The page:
- The Washington Times - Friday, April 25, 2003

BAGHDAD U.S. military officials yesterday said Tariq Aziz, the deputy prime minister in Saddam Hussein's deposed regime, had surrendered in Baghdad. He is the most widely known member of the regime yet captured.
America's top civilian official in Iraq, meanwhile, distanced the United States from returned exile leader Ahmed Chalabi while promising that Iraqi government ministries would begin to reopen next week.
Pentagon sources said last night that Mr. Aziz, for years the public face of Saddam's government, is in U.S. custody in Baghdad. No details were available of his surrender, which was announced at Central Command in Qatar.
Mr. Aziz, who was on the U.S. list of its 55 most-wanted Iraqi officials, was the eight of spades in the deck of cards issued to U.S. troops in the country.
President Bush, meanwhile, said yesterday for the first time that the search for weapons of mass destruction in Iraq may come up empty, suggesting that Saddam's chemical and biological arms may have been destroyed or moved out of Iraq in the face of the U.S.-led military assault.
"He tried to fool the United Nations and did for 12 years by hiding these weapons. And so it's going to take time to find them," Mr. Bush said during a visit to Lima, Ohio. "But we know he had them. And whether he destroyed them, moved them or hid them, we're going to find out the truth."
Jay Garner, the retired general who heads the Pentagon's Office of Reconstruction and Humanitarian Affairs, made clear at his first Baghdad news conference yesterday that Mr. Chalabi is not America's candidate to govern postwar Iraq.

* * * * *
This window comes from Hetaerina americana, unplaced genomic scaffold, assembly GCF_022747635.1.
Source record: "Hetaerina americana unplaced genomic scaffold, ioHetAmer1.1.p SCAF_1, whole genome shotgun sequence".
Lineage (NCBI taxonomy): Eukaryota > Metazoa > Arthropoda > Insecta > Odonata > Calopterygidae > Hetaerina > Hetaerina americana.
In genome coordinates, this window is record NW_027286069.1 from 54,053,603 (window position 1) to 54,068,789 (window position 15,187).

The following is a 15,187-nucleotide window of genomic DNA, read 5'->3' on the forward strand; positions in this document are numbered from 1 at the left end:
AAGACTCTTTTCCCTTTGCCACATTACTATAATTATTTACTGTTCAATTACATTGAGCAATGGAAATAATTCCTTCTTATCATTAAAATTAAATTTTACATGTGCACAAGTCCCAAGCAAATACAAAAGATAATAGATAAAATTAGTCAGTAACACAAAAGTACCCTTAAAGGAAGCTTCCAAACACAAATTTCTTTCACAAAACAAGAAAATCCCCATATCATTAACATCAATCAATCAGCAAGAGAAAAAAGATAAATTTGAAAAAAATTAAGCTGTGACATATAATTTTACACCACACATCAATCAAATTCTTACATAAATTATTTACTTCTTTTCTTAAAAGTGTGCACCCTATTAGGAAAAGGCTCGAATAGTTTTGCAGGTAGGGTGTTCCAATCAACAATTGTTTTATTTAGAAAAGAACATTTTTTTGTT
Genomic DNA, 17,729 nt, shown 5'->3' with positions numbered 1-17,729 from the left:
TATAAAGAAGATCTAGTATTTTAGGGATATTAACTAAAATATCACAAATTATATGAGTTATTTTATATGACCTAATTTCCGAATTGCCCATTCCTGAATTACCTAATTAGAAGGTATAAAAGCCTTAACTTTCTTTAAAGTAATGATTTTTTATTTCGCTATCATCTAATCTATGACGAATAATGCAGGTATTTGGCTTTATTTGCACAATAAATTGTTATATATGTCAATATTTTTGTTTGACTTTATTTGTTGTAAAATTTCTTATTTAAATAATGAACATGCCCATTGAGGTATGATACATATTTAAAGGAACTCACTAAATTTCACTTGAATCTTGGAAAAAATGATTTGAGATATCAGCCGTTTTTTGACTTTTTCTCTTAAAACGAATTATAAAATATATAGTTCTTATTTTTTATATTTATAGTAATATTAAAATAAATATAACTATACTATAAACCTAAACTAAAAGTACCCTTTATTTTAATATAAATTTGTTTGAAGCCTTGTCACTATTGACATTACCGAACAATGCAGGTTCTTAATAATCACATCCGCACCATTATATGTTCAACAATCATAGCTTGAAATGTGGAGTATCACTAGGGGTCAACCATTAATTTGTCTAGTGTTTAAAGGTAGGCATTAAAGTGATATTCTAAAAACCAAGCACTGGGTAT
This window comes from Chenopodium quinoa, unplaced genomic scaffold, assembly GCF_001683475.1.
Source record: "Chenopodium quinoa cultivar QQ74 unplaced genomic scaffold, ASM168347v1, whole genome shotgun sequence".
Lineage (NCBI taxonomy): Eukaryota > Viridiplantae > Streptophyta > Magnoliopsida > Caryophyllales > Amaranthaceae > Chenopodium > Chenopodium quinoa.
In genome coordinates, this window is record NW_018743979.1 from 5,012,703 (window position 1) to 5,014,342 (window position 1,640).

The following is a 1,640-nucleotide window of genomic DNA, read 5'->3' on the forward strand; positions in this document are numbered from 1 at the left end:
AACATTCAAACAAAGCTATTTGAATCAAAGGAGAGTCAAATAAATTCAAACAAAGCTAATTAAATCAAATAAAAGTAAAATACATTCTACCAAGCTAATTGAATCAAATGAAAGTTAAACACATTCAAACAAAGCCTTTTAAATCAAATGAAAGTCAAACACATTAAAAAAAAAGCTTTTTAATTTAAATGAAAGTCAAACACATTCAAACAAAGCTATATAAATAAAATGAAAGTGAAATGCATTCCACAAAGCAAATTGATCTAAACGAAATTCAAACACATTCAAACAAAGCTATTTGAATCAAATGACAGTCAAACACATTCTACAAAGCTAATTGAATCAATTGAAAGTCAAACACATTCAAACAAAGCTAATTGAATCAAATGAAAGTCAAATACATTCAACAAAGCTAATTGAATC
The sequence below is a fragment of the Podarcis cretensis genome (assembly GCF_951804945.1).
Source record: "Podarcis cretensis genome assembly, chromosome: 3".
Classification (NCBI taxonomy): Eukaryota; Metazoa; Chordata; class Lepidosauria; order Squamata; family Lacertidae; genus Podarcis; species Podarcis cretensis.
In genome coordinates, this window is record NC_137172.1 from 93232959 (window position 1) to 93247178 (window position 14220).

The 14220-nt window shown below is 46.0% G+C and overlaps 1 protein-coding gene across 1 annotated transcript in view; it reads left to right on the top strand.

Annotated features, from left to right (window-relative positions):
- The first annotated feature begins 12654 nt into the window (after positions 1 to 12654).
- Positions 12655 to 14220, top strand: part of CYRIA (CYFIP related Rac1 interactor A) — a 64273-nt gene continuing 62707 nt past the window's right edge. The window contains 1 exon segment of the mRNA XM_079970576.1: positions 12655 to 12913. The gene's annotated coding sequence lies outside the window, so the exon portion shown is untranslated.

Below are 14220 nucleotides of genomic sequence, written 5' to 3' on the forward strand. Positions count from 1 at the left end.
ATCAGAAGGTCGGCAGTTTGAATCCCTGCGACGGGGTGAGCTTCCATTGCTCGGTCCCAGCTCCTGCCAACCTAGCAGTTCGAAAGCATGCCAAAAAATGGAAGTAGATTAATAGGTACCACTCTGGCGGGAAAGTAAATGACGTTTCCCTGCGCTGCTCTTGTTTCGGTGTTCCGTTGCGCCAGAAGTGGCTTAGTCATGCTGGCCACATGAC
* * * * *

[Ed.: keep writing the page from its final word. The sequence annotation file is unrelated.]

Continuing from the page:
"Mr. Chalabi is a fine man. He is not my candidate, nor the [U.S.-led military] coalition's," Mr. Garner said of the Iraqi exile who last week entered the capital with more than 100 members of his U.S. Army-trained militia, called the Free Iraqi Forces.
Despite the remarks, Mr. Garner and some of his staff had dinner with Mr. Chalabi at the latter's Baghdad complex last night, according to Iraqi National Congress spokeswoman Riva Levinson in Washington.
Mr. Garner also rejected attempts by Mohammed Mohsen al-Zubaidi, a member of Mr. Chalabi's Iraqi National Congress, to establish himself as the mayor of Baghdad.
"If the people of Baghdad have a problem with [Mr. al-Zubaidi], they have to tell us, and we'll ask him to leave and show him how," Mr. Garner said, adding that a process for handling such complaints would be implemented soon.
Lt. Col. Alan King, commander of an Army civil-affairs battalion, went further, telling the Associated Press that Mr. al-Zubaidi was no more running Baghdad than is Saddam.
Noting reports that Mr. al-Zubaidi has been issuing weapons and uniforms to followers, Col. King said, "Anyone in uniform working with al-Zubaidi will be arrested as a combatant. The only people in Baghdad allowed to wear a uniform … is who we authorize."
The New York Times reported yesterday that Mr. al-Zubaidi had been handed a proclamation issued by Lt. Gen David McKiernan, the commander of ground forces in Iraq, asserting the coalition's "absolute authority" in Iraq.
Mr. al-Zubaidi was asked to vacate his office at the Palestine Hotel and was told that he had no authority to appoint anyone to any position, the newspaper reported.